The Month Gone By

Lots happened since my last post on 13 April.

My nearly 93-year-old grandma passed away, my last remaining grandparent, the last one holding the fort. It was incredibly beautiful to send her off, and yet incredibly sad. A part of me still keeps waiting for her to say my name and put her bony frail hand on my head and complain about how I haven’t yet gotten married and how she worries she won’t see me again before she dies.

I applied the complete power of my practice to be able to let her go in peace, to be strong, to be determined and undeterred, just like her.

Continue reading “The Month Gone By”

Supporting family from afar

Today was a testing day. My beloved uncle is in the hospital in India. He underwent a triple bypass open heart surgery last night after having a massive cardiac event.

This day has shown me how the practice works for me. Earlier with losing my friends and classmates, I’ve been distraught and out of whack and crying for weeks.

Today I woke up at 5.30 am and saw my sister’s message asking me to chant for my uncle with a brief about what happened. First of all it’s so mystic how I even woke up that early. On Wednesday night I was dead to the world at 8.30 pm, it is not a frequent occurrence. It’s almost as though everything was setup so I could send daimoku to my uncle while he was in surgery.

I saw the message and kind of jolted awake. Took me thirty minutes to open my eyes enough to start chanting. By the time I went to work I had calmly chanted 40 minutes and I chanted another 20 minutes on the train. Usually I don’t chant on the train, it’s mostly study time but today I couldn’t keep myself from chanting. I also asked my friends for support to chant for my uncle, I’m truly blessed to have such a close network to lean on for support. Thereafter it was a usual day at work.

During lunch time I called home, my brother in law said my uncle was still in surgery. It was early morning there. It suddenly sank in that open heart surgery is long, no wonder it was still going. My heart sank a bit. I hung up and sat by the wharf to chant more daimoku quietly.

It was revealing in the sense of where I still harbored doubts about whether my daimoku was helpful. Today helped me investigate and close the holes in my conviction. Thanks to my uncle.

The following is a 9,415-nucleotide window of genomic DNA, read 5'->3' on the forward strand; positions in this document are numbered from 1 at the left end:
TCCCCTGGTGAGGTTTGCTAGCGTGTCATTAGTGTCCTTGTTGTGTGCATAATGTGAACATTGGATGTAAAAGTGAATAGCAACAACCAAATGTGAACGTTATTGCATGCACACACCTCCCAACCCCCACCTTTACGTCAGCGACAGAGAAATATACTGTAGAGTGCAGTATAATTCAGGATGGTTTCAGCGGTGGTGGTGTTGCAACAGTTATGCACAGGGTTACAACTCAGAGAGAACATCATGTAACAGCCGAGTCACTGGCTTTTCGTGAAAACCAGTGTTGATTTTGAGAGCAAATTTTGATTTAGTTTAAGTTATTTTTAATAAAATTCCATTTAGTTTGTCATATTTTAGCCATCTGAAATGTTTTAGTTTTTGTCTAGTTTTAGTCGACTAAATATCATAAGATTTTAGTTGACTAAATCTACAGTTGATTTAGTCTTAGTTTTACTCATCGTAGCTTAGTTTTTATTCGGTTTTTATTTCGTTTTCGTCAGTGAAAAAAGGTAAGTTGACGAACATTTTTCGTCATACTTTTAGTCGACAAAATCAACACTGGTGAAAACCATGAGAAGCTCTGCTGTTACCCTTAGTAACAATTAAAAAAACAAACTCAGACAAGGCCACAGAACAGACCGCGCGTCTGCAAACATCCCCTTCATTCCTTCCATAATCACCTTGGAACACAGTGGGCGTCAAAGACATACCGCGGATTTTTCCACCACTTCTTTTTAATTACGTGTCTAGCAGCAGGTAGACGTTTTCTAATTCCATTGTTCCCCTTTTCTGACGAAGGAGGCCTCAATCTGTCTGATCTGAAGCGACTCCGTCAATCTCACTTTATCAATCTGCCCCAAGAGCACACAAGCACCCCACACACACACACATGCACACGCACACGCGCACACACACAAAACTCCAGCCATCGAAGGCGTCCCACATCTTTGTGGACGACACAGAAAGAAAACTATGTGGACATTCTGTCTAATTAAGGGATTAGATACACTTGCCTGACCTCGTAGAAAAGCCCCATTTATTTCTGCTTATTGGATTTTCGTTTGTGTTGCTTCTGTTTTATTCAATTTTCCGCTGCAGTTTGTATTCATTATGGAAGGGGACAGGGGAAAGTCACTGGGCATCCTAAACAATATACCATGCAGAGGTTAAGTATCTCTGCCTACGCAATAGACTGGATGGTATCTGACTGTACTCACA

His surgery went well and he is in intensive Care on ventilator. The next 48-72 hours are crucial. I’m going to continue to chant for his absolute protection and full recovery for me to really see the power of this practice so I can use my practice to show great proof in my life and my health too.

Later in the evening I spent 2-3 hours talking to my friends in faith, not lamenting about my life and problems but encouraging them and being fully present and listening to them. Usually I would be a wreck and think that my problem is the biggest and how can someone talk about their “mundane” problems when my uncle is battling life and death.

My calmness and determination today showed me the actual proof of my practice.

As it says in the Gosho lecture on “On Attaining Buddhahood in this Lifetime”,

Practicing Nichiren Buddhism means not being swayed this way and that way; it means constructing a self that is solid and resolute like towering Mount Fuji. 

Also:

Our daily realities are filled with an endless succession of problems. But with the firm belief that our lives are Myoho-renge-kyo, we should strive to boldly challenge everything with the unwavering conviction that we can overcome all hardships and become happy without fail. When we maintain deep faith based on the foundation that “I am Myoho-renge-kyo,” we can take on any problem with courage. The key to victory in life lies in whether we can bring forth courage. Not a shrinking timidity but a challenging courage— this is what we need to have!

And also:

Nichiren Buddhism starts from the realization that the supreme lifecondition of Buddhahood exists in each of us. It is a teaching that makes it possible for us to achieve the profoundest inner transformation—a transformation of our fundamental attitude or mindset. That’s why Nichiren emphasizes the importance of our minds, of what’s in our hearts.

My determination for kosen rufu and my conviction in the power of mystic law enabled me to win over my weakness today.

And tomorrow, I redetermine and restart all over again. Chant for my uncle. Rinse and repeat.

Guidance for a Harmonious Family

When words of gratitude well forth naturally from your heart, all your relationships will develop in a positive direction. It’s up to you, not the other person. Your own life condition determines everything.

Striving to create a harmonious family starts with our own inner transformation, our human revolution. Those around us are indeed the mirror in which our human revolution is reflected.

When we change, others change, our environment changes, and the world changes. One of the most important and fundamental arenas where this drama of human revolution takes place is our family.

And more…

Please live your lives in a cheerful, positive manner, embracing everyone around you with an open heart and broad-minded humanity.

Rather than being thankful because we are happy, being thankful itself will make us happy. Also, chanting with gratitude puts us in the rhythm with the universe, turning our lives in a positive direction

Showing how you have grown as a human being in the best way to communicate the truth of Buddhism to those around you.

– Daisaku Ikeda in The wisdom for creating happiness and peace, Indigo magazine February 2018